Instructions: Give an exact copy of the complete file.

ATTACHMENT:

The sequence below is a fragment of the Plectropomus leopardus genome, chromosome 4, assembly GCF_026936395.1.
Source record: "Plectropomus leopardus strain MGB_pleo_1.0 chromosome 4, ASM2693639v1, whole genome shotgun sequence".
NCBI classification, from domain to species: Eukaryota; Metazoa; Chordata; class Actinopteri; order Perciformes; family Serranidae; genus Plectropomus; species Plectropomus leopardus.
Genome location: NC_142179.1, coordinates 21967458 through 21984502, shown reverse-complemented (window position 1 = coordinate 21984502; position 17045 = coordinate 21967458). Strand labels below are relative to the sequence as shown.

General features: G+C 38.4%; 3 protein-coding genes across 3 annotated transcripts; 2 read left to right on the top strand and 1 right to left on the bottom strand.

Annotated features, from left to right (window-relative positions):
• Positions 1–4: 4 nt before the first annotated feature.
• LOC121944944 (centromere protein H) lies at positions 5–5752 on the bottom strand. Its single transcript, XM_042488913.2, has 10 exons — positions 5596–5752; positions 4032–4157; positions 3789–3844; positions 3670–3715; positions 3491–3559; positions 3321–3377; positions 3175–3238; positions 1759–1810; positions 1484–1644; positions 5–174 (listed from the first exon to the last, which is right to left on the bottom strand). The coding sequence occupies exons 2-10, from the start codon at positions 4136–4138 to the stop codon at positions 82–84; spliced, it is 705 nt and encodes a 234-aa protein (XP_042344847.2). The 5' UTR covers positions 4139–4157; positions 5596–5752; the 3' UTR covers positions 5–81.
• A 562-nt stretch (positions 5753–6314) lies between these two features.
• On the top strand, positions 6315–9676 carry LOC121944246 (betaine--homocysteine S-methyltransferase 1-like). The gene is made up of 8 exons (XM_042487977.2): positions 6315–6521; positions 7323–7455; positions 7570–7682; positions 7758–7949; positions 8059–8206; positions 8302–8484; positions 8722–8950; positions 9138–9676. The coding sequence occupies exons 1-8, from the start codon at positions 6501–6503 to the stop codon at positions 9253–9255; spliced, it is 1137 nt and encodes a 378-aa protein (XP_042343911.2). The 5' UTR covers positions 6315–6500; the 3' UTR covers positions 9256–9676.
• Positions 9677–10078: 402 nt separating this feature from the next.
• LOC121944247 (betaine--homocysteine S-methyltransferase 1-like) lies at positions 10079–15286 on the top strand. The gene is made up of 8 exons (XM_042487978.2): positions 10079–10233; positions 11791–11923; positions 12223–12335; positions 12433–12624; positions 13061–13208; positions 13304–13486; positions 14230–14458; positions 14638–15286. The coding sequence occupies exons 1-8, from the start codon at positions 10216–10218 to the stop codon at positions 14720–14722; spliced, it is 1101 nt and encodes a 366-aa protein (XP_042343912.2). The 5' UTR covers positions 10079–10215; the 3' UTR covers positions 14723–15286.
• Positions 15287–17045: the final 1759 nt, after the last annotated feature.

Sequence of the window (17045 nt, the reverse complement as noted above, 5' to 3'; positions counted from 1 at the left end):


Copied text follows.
The sequence below is a fragment of the Plectropomus leopardus genome, chromosome 4, assembly GCF_026936395.1.
Source record: "Plectropomus leopardus strain MGB_pleo_1.0 chromosome 4, ASM2693639v1, whole genome shotgun sequence".
NCBI classification, from domain to species: Eukaryota; Metazoa; Chordata; class Actinopteri; order Perciformes; family Serranidae; genus Plectropomus; species Plectropomus leopardus.
Genome location: NC_142179.1, coordinates 21967458 through 21984502, shown reverse-complemented (window position 1 = coordinate 21984502; position 17045 = coordinate 21967458). Strand labels below are relative to the sequence as shown.

General features: G+C 38.4%; 3 protein-coding genes across 3 annotated transcripts; 2 read left to right on the top strand and 1 right to left on the bottom strand.

Annotated features, from left to right (window-relative positions):
• Positions 1–4: 4 nt before the first annotated feature.
• LOC121944944 (centromere protein H) lies at positions 5–5752 on the bottom strand. Its single transcript, XM_042488913.2, has 10 exons — positions 5596–5752; positions 4032–4157; positions 3789–3844; positions 3670–3715; positions 3491–3559; positions 3321–3377; positions 3175–3238; positions 1759–1810; positions 1484–1644; positions 5–174 (listed from the first exon to the last, which is right to left on the bottom strand). The coding sequence occupies exons 2-10, from the start codon at positions 4136–4138 to the stop codon at positions 82–84; spliced, it is 705 nt and encodes a 234-aa protein (XP_042344847.2). The 5' UTR covers positions 4139–4157; positions 5596–5752; the 3' UTR covers positions 5–81.
• A 562-nt stretch (positions 5753–6314) lies between these two features.
• On the top strand, positions 6315–9676 carry LOC121944246 (betaine--homocysteine S-methyltransferase 1-like). The gene is made up of 8 exons (XM_042487977.2): positions 6315–6521; positions 7323–7455; positions 7570–7682; positions 7758–7949; positions 8059–8206; positions 8302–8484; positions 8722–8950; positions 9138–9676. The coding sequence occupies exons 1-8, from the start codon at positions 6501–6503 to the stop codon at positions 9253–9255; spliced, it is 1137 nt and encodes a 378-aa protein (XP_042343911.2). The 5' UTR covers positions 6315–6500; the 3' UTR covers positions 9256–9676.
• Positions 9677–10078: 402 nt separating this feature from the next.
• LOC121944247 (betaine--homocysteine S-methyltransferase 1-like) lies at positions 10079–15286 on the top strand. The gene is made up of 8 exons (XM_042487978.2): positions 10079–10233; positions 11791–11923; positions 12223–12335; positions 12433–12624; positions 13061–13208; positions 13304–13486; positions 14230–14458; positions 14638–15286. The coding sequence occupies exons 1-8, from the start codon at positions 10216–10218 to the stop codon at positions 14720–14722; spliced, it is 1101 nt and encodes a 366-aa protein (XP_042343912.2). The 5' UTR covers positions 10079–10215; the 3' UTR covers positions 14723–15286.
• Positions 15287–17045: the final 1759 nt, after the last annotated feature.

Sequence of the window (17045 nt, the reverse complement as noted above, 5' to 3'; positions counted from 1 at the left end):